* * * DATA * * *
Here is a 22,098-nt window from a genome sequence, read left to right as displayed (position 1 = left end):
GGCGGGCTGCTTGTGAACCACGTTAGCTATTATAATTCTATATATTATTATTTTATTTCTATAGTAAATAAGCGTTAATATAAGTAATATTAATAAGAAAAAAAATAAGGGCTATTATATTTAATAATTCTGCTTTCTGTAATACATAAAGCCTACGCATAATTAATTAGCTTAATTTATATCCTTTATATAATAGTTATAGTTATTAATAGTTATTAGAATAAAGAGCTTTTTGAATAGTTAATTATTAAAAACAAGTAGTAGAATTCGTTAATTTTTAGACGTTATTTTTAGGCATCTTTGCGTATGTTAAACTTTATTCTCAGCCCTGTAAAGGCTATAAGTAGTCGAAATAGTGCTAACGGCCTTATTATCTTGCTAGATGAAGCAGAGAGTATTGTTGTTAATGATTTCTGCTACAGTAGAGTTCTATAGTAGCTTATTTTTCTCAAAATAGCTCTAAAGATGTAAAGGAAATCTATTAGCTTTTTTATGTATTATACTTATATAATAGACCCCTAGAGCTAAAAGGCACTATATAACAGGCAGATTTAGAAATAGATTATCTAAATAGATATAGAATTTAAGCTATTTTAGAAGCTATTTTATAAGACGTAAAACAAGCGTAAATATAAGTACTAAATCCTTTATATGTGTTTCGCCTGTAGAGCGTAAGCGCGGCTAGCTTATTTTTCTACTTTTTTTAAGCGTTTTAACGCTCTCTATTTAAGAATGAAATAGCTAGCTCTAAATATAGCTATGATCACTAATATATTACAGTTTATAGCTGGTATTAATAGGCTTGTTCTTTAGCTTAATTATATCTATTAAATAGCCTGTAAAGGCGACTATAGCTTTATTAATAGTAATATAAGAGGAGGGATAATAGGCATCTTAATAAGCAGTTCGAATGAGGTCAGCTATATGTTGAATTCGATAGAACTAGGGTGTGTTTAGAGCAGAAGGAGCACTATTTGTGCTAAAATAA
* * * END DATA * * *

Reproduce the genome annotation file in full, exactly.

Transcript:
Here is a 22,098-nt window from a genome sequence, read left to right as displayed (position 1 = left end):
GGCGGGCTGCTTGTGAACCACGTTAGCTATTATAATTCTATATATTATTATTTTATTTCTATAGTAAATAAGCGTTAATATAAGTAATATTAATAAGAAAAAAAATAAGGGCTATTATATTTAATAATTCTGCTTTCTGTAATACATAAAGCCTACGCATAATTAATTAGCTTAATTTATATCCTTTATATAATAGTTATAGTTATTAATAGTTATTAGAATAAAGAGCTTTTTGAATAGTTAATTATTAAAAACAAGTAGTAGAATTCGTTAATTTTTAGACGTTATTTTTAGGCATCTTTGCGTATGTTAAACTTTATTCTCAGCCCTGTAAAGGCTATAAGTAGTCGAAATAGTGCTAACGGCCTTATTATCTTGCTAGATGAAGCAGAGAGTATTGTTGTTAATGATTTCTGCTACAGTAGAGTTCTATAGTAGCTTATTTTTCTCAAAATAGCTCTAAAGATGTAAAGGAAATCTATTAGCTTTTTTATGTATTATACTTATATAATAGACCCCTAGAGCTAAAAGGCACTATATAACAGGCAGATTTAGAAATAGATTATCTAAATAGATATAGAATTTAAGCTATTTTAGAAGCTATTTTATAAGACGTAAAACAAGCGTAAATATAAGTACTAAATCCTTTATATGTGTTTCGCCTGTAGAGCGTAAGCGCGGCTAGCTTATTTTTCTACTTTTTTTAAGCGTTTTAACGCTCTCTATTTAAGAATGAAATAGCTAGCTCTAAATATAGCTATGATCACTAATATATTACAGTTTATAGCTGGTATTAATAGGCTTGTTCTTTAGCTTAATTATATCTATTAAATAGCCTGTAAAGGCGACTATAGCTTTATTAATAGTAATATAAGAGGAGGGATAATAGGCATCTTAATAAGCAGTTCGAATGAGGTCAGCTATATGTTGAATTCGATAGAACTAGGGTGTGTTTAGAGCAGAAGGAGCACTATTTGTGCTAAAATAA